It is startling that composer Alice Shields has been on the electronic music beat for more than 35 years and yet, the Albany Records release Shenandoah: 3 Electronic Works is only the second full-length release from her in that time. While Shields began her career as a student of, and assistant to Vladimir Ussachevsky at the Columbia-Princeton Electronic Music Center, the three works in question were all created in the digital domain utilizing ProTools and even sample discs normally used by hip-hoppers. This attribute is less surprising when you consider that Shields primarily composes for dance companies and has studied Indian drumming and raga extensively.
Of the three pieces Dust is the most immediately satisfying -- its constantly changing metrical pulse and blend of textures easily keeps one's attention, and its overall sound is sufficiently contemporary while avoiding sounding particularly harsh or new-agey. Vegetable Raga is nearly as satisfactory -- there was at least one small element that seemed to hang on a bit too long, but that may be due to personal taste or to the handicap of not being able to see the choreography for which this was written. The title track, Shenandoah, was composed in response to the 9/11 attacks, but do not look here for something akin to what John Adams does in On the Transmigration of Souls. Rather than ruminate over the depth and horror of this great tragedy, Shields presents in Shenandoah an affirmation of life and puts forth a tastefully low-key philosophical perspective on it. The lack of being able to see the choreography is still a factor here, and some judicious pruning of the piece for this recording would not have hurt it, but it is a very different spin on 9/11 than we have seen heretofore.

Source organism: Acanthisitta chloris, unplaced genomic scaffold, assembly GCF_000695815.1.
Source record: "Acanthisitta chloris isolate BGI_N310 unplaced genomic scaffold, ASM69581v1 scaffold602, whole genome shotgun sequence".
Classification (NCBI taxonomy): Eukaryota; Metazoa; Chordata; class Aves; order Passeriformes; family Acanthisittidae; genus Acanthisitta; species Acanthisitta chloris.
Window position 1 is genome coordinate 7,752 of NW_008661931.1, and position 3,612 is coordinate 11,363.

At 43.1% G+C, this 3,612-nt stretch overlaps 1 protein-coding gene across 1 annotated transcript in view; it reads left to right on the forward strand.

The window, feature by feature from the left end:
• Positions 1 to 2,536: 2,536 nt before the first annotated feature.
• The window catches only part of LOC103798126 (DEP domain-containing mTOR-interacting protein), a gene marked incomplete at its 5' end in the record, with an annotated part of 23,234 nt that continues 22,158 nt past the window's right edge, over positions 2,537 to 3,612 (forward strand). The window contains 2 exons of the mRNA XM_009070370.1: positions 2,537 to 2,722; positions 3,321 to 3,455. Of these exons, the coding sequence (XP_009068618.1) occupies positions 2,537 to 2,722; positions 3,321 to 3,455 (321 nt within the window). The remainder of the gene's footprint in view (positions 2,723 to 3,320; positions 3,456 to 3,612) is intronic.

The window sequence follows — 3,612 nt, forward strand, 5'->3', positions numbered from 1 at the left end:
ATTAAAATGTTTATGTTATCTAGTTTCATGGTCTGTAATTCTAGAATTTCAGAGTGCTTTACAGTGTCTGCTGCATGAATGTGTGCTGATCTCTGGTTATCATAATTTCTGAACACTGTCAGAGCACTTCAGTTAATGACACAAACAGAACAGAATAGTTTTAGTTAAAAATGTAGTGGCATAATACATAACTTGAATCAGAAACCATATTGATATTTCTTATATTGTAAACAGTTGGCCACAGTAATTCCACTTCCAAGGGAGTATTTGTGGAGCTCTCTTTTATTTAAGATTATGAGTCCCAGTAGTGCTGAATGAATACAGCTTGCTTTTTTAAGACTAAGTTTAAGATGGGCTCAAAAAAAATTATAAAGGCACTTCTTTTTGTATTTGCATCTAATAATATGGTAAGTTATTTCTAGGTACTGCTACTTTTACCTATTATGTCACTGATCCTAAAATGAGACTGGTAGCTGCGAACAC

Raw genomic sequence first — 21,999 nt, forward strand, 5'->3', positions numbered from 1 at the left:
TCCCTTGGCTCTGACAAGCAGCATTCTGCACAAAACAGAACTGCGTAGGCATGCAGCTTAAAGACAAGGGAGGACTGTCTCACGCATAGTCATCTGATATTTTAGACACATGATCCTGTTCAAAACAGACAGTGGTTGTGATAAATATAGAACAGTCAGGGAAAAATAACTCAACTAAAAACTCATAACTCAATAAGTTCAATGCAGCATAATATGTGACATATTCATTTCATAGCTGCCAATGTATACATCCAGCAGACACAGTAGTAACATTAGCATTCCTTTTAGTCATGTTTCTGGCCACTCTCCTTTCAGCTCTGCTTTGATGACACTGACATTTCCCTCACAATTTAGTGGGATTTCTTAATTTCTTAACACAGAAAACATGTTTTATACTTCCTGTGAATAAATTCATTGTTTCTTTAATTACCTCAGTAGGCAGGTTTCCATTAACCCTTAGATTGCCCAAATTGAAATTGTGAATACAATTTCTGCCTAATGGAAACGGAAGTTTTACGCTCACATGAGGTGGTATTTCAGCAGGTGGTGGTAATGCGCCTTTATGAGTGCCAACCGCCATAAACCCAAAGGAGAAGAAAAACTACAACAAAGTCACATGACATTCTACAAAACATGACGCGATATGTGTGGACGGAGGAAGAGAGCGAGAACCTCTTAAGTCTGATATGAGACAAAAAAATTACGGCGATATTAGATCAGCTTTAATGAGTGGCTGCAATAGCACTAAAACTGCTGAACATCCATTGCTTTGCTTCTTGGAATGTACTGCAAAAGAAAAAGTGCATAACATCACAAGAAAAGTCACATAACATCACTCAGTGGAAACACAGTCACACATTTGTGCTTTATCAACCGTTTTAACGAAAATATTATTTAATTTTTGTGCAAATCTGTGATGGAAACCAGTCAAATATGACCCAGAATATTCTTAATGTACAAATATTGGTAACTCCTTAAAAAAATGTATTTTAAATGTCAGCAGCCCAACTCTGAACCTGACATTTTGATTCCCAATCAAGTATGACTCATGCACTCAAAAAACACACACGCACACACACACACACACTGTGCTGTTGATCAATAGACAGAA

Shenandoah may well appeal equally to younger listeners who are into electronics either from a hip-hop or an industrial noise perspective. In her music Alice Shields does not wear her academic credentials on her sleeve, although the extremely detailed liner notes may prove a little bewildering to some who would enjoy the music without needing to refer to them.